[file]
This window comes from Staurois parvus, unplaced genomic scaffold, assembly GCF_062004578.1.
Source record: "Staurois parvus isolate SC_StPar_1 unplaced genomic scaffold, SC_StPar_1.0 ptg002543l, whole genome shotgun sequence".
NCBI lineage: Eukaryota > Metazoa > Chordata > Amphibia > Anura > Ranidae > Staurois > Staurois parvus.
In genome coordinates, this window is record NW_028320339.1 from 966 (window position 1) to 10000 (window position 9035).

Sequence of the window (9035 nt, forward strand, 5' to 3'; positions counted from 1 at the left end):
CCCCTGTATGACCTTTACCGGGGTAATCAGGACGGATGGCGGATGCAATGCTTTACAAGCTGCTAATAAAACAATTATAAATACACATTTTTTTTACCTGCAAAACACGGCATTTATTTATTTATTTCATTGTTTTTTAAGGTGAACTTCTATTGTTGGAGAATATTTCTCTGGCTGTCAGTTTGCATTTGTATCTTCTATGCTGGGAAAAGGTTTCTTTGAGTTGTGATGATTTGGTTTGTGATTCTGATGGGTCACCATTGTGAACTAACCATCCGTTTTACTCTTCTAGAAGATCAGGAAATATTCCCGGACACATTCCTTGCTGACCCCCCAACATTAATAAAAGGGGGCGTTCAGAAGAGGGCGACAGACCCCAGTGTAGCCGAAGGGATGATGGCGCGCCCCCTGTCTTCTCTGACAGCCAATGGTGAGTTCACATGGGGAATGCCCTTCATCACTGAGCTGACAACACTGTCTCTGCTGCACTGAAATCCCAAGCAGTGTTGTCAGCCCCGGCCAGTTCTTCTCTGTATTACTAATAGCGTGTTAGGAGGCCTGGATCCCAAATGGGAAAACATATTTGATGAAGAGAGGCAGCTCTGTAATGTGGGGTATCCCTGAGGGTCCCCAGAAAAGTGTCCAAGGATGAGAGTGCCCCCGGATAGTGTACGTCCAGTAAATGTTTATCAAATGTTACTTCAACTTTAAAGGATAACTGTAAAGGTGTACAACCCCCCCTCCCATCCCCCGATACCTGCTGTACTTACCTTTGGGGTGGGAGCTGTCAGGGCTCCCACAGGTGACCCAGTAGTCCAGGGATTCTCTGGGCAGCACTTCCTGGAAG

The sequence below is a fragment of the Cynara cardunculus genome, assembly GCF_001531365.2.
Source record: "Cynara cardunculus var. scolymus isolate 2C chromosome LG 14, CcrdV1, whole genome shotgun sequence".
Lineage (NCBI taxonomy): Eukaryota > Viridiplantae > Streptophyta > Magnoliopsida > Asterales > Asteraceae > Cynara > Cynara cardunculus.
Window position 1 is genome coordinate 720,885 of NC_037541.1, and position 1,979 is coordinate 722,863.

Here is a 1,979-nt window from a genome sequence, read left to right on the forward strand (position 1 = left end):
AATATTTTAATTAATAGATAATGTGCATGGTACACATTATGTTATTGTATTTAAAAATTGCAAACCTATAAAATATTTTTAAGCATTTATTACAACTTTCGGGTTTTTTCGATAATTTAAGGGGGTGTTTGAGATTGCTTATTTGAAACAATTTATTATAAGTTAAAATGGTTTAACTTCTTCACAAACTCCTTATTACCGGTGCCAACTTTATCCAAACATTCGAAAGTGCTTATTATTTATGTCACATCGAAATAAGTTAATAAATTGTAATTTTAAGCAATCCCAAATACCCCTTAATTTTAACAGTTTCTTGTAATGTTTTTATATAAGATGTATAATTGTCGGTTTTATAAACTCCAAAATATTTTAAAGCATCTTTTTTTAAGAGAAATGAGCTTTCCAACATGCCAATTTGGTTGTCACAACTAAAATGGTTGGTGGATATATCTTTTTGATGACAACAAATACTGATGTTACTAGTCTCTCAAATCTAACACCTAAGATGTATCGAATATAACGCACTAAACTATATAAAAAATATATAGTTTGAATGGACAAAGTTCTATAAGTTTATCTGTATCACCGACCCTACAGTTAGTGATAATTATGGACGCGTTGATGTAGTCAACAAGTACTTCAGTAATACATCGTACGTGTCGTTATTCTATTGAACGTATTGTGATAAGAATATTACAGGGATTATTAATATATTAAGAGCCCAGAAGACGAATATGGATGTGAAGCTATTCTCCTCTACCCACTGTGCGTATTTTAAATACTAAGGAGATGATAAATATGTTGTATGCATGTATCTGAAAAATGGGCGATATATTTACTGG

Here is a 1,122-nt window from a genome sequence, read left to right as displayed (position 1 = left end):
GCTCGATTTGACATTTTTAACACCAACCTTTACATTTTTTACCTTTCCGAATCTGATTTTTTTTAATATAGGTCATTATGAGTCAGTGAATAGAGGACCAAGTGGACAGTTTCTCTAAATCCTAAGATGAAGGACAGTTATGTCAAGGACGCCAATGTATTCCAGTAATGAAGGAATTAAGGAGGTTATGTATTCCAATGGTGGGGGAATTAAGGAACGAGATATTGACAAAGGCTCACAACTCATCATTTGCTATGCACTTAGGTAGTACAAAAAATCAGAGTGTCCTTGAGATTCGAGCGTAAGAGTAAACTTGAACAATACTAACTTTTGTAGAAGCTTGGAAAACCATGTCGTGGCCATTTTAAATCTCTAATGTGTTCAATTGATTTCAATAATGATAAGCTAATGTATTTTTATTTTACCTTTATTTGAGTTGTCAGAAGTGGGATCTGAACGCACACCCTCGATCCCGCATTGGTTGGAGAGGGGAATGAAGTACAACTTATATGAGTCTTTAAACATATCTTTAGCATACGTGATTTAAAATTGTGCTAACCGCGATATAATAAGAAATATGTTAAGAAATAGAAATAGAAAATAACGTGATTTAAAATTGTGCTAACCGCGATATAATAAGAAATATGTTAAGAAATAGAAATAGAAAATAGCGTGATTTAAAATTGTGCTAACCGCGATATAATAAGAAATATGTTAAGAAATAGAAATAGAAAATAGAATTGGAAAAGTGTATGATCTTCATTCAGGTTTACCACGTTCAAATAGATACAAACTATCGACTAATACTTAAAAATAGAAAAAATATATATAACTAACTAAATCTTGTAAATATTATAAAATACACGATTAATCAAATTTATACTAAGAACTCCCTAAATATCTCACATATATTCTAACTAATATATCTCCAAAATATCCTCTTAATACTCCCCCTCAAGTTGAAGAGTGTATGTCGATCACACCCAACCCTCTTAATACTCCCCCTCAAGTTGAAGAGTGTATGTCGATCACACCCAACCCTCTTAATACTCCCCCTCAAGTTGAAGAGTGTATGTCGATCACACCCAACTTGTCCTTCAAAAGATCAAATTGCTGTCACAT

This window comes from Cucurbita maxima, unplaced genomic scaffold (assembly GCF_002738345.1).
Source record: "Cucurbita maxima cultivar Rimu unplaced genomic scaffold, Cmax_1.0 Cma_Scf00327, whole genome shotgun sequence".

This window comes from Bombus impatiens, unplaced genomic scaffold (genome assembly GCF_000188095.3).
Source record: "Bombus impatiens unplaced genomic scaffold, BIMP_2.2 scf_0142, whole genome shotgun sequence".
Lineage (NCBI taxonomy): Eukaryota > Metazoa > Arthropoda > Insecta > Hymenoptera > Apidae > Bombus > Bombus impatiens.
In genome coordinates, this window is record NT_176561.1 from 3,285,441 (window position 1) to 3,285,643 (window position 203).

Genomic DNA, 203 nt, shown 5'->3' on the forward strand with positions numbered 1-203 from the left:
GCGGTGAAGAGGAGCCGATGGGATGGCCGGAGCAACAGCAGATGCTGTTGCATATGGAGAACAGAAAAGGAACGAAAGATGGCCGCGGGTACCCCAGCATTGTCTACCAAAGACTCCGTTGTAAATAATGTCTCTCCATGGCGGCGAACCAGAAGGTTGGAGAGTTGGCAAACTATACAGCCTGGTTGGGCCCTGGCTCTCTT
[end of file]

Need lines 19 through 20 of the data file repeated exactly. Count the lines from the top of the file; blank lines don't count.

Lineage (NCBI taxonomy): Eukaryota > Metazoa > Arthropoda > Insecta > Hymenoptera > Apidae > Bombus > Bombus impatiens.
In genome coordinates, this window is record NT_176561.1 from 3,285,441 (window position 1) to 3,285,643 (window position 203).